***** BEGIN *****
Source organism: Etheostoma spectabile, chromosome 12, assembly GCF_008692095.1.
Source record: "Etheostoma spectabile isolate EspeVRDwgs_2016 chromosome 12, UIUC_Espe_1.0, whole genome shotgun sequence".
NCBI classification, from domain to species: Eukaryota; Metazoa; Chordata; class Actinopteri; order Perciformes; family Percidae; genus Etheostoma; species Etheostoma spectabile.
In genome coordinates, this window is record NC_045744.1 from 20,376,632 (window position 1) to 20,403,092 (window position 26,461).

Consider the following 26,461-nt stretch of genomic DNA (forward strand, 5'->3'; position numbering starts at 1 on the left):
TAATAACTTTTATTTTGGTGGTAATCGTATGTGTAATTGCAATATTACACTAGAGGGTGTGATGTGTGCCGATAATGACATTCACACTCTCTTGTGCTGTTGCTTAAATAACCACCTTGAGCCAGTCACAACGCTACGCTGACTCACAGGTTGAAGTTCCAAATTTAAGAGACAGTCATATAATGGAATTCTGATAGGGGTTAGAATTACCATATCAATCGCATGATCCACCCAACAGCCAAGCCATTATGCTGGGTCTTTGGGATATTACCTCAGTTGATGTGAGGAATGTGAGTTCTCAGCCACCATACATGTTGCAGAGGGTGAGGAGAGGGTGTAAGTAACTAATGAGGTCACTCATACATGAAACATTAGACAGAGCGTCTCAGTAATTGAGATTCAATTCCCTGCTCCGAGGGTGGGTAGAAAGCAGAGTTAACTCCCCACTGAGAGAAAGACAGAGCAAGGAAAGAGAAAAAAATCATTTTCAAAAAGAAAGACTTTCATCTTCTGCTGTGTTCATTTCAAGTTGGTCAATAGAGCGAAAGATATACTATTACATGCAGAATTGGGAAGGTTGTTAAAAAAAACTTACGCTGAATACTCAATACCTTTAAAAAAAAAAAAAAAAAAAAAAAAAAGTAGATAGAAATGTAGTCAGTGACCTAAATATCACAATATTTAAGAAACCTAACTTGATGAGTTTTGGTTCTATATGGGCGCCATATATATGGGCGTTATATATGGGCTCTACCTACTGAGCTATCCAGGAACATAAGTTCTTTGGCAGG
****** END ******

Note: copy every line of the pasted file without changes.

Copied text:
Source organism: Etheostoma spectabile, chromosome 12, assembly GCF_008692095.1.
Source record: "Etheostoma spectabile isolate EspeVRDwgs_2016 chromosome 12, UIUC_Espe_1.0, whole genome shotgun sequence".
NCBI classification, from domain to species: Eukaryota; Metazoa; Chordata; class Actinopteri; order Perciformes; family Percidae; genus Etheostoma; species Etheostoma spectabile.
In genome coordinates, this window is record NC_045744.1 from 20,376,632 (window position 1) to 20,403,092 (window position 26,461).

Consider the following 26,461-nt stretch of genomic DNA (forward strand, 5'->3'; position numbering starts at 1 on the left):
TAATAACTTTTATTTTGGTGGTAATCGTATGTGTAATTGCAATATTACACTAGAGGGTGTGATGTGTGCCGATAATGACATTCACACTCTCTTGTGCTGTTGCTTAAATAACCACCTTGAGCCAGTCACAACGCTACGCTGACTCACAGGTTGAAGTTCCAAATTTAAGAGACAGTCATATAATGGAATTCTGATAGGGGTTAGAATTACCATATCAATCGCATGATCCACCCAACAGCCAAGCCATTATGCTGGGTCTTTGGGATATTACCTCAGTTGATGTGAGGAATGTGAGTTCTCAGCCACCATACATGTTGCAGAGGGTGAGGAGAGGGTGTAAGTAACTAATGAGGTCACTCATACATGAAACATTAGACAGAGCGTCTCAGTAATTGAGATTCAATTCCCTGCTCCGAGGGTGGGTAGAAAGCAGAGTTAACTCCCCACTGAGAGAAAGACAGAGCAAGGAAAGAGAAAAAAATCATTTTCAAAAAGAAAGACTTTCATCTTCTGCTGTGTTCATTTCAAGTTGGTCAATAGAGCGAAAGATATACTATTACATGCAGAATTGGGAAGGTTGTTAAAAAAAACTTACGCTGAATACTCAATACCTTTAAAAAAAAAAAAAAAAAAAAAAAAAAGTAGATAGAAATGTAGTCAGTGACCTAAATATCACAATATTTAAGAAACCTAACTTGATGAGTTTTGGTTCTATATGGGCGCCATATATATGGGCGTTATATATGGGCTCTACCTACTGAGCTATCCAGGAACATAAGTTCTTTGGCAGG